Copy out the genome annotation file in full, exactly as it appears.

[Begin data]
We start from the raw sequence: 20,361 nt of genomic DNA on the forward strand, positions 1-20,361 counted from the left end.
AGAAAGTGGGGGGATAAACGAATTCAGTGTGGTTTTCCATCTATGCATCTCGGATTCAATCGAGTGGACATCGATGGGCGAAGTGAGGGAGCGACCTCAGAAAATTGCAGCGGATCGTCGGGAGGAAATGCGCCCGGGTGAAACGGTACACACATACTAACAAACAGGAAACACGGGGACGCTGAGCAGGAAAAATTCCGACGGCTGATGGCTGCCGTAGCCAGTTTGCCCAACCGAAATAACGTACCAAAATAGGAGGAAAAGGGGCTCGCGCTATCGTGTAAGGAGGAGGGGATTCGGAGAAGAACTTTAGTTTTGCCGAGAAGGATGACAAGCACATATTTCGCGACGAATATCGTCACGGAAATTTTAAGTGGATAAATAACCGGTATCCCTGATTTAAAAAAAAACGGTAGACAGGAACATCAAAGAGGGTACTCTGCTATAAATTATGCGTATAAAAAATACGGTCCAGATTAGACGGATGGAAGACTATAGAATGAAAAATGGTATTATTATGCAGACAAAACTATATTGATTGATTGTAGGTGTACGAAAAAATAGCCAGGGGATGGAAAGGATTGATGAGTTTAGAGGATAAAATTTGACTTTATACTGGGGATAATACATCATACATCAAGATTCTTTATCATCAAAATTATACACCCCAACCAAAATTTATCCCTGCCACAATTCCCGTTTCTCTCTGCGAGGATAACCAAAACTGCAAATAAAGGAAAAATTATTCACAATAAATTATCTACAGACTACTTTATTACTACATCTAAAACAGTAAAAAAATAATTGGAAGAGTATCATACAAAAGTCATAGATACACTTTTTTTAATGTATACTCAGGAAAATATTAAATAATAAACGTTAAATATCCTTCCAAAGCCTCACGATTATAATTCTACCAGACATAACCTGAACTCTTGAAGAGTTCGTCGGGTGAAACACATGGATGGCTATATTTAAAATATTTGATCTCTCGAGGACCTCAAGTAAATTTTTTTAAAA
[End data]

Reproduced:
We start from the raw sequence: 20,361 nt of genomic DNA on the forward strand, positions 1-20,361 counted from the left end.
AGAAAGTGGGGGGATAAACGAATTCAGTGTGGTTTTCCATCTATGCATCTCGGATTCAATCGAGTGGACATCGATGGGCGAAGTGAGGGAGCGACCTCAGAAAATTGCAGCGGATCGTCGGGAGGAAATGCGCCCGGGTGAAACGGTACACACATACTAACAAACAGGAAACACGGGGACGCTGAGCAGGAAAAATTCCGACGGCTGATGGCTGCCGTAGCCAGTTTGCCCAACCGAAATAACGTACCAAAATAGGAGGAAAAGGGGCTCGCGCTATCGTGTAAGGAGGAGGGGATTCGGAGAAGAACTTTAGTTTTGCCGAGAAGGATGACAAGCACATATTTCGCGACGAATATCGTCACGGAAATTTTAAGTGGATAAATAACCGGTATCCCTGATTTAAAAAAAAACGGTAGACAGGAACATCAAAGAGGGTACTCTGCTATAAATTATGCGTATAAAAAATACGGTCCAGATTAGACGGATGGAAGACTATAGAATGAAAAATGGTATTATTATGCAGACAAAACTATATTGATTGATTGTAGGTGTACGAAAAAATAGCCAGGGGATGGAAAGGATTGATGAGTTTAGAGGATAAAATTTGACTTTATACTGGGGATAATACATCATACATCAAGATTCTTTATCATCAAAATTATACACCCCAACCAAAATTTATCCCTGCCACAATTCCCGTTTCTCTCTGCGAGGATAACCAAAACTGCAAATAAAGGAAAAATTATTCACAATAAATTATCTACAGACTACTTTATTACTACATCTAAAACAGTAAAAAAATAATTGGAAGAGTATCATACAAAAGTCATAGATACACTTTTTTTAATGTATACTCAGGAAAATATTAAATAATAAACGTTAAATATCCTTCCAAAGCCTCACGATTATAATTCTACCAGACATAACCTGAACTCTTGAAGAGTTCGTCGGGTGAAACACATGGATGGCTATATTTAAAATATTTGATCTCTCGAGGACCTCAAGTAAATTTTTTTAAAA